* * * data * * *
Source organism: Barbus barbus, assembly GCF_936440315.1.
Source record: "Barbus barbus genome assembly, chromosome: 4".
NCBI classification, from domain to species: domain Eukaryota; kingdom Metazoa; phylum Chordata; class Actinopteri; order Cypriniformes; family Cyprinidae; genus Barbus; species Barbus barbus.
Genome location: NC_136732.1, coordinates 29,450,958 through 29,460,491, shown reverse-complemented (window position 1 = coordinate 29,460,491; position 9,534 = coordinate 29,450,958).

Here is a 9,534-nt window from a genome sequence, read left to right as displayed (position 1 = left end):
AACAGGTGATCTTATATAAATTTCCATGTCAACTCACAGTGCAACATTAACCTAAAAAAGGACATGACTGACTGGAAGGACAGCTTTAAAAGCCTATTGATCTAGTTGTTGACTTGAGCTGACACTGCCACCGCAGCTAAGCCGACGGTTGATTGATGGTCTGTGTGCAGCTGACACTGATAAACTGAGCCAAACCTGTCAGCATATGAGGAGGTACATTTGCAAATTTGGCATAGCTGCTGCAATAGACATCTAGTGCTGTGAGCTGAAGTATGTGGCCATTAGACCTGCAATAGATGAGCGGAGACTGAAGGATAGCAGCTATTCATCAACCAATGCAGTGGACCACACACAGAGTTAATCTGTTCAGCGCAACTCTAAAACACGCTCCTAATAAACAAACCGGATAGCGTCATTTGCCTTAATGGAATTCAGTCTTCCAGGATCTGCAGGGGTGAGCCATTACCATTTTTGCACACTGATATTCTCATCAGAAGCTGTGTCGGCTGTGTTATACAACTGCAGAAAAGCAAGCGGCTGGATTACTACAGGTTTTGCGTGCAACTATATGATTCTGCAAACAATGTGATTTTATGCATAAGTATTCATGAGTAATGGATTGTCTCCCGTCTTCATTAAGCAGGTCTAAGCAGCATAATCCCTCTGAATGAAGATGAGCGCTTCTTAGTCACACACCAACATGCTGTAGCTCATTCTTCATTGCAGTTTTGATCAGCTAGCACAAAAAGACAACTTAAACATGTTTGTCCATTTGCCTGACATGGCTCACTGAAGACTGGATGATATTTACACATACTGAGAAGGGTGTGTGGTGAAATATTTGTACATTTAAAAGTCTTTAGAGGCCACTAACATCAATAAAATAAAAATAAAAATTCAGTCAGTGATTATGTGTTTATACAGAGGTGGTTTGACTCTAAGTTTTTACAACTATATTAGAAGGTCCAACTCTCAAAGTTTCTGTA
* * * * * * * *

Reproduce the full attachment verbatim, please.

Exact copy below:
Source organism: Barbus barbus, assembly GCF_936440315.1.
Source record: "Barbus barbus genome assembly, chromosome: 4".
NCBI classification, from domain to species: domain Eukaryota; kingdom Metazoa; phylum Chordata; class Actinopteri; order Cypriniformes; family Cyprinidae; genus Barbus; species Barbus barbus.
Genome location: NC_136732.1, coordinates 29,450,958 through 29,460,491, shown reverse-complemented (window position 1 = coordinate 29,460,491; position 9,534 = coordinate 29,450,958).

Here is a 9,534-nt window from a genome sequence, read left to right as displayed (position 1 = left end):
AACAGGTGATCTTATATAAATTTCCATGTCAACTCACAGTGCAACATTAACCTAAAAAAGGACATGACTGACTGGAAGGACAGCTTTAAAAGCCTATTGATCTAGTTGTTGACTTGAGCTGACACTGCCACCGCAGCTAAGCCGACGGTTGATTGATGGTCTGTGTGCAGCTGACACTGATAAACTGAGCCAAACCTGTCAGCATATGAGGAGGTACATTTGCAAATTTGGCATAGCTGCTGCAATAGACATCTAGTGCTGTGAGCTGAAGTATGTGGCCATTAGACCTGCAATAGATGAGCGGAGACTGAAGGATAGCAGCTATTCATCAACCAATGCAGTGGACCACACACAGAGTTAATCTGTTCAGCGCAACTCTAAAACACGCTCCTAATAAACAAACCGGATAGCGTCATTTGCCTTAATGGAATTCAGTCTTCCAGGATCTGCAGGGGTGAGCCATTACCATTTTTGCACACTGATATTCTCATCAGAAGCTGTGTCGGCTGTGTTATACAACTGCAGAAAAGCAAGCGGCTGGATTACTACAGGTTTTGCGTGCAACTATATGATTCTGCAAACAATGTGATTTTATGCATAAGTATTCATGAGTAATGGATTGTCTCCCGTCTTCATTAAGCAGGTCTAAGCAGCATAATCCCTCTGAATGAAGATGAGCGCTTCTTAGTCACACACCAACATGCTGTAGCTCATTCTTCATTGCAGTTTTGATCAGCTAGCACAAAAAGACAACTTAAACATGTTTGTCCATTTGCCTGACATGGCTCACTGAAGACTGGATGATATTTACACATACTGAGAAGGGTGTGTGGTGAAATATTTGTACATTTAAAAGTCTTTAGAGGCCACTAACATCAATAAAATAAAAATAAAAATTCAGTCAGTGATTATGTGTTTATACAGAGGTGGTTTGACTCTAAGTTTTTACAACTATATTAGAAGGTCCAACTCTCAAAGTTTCTGTA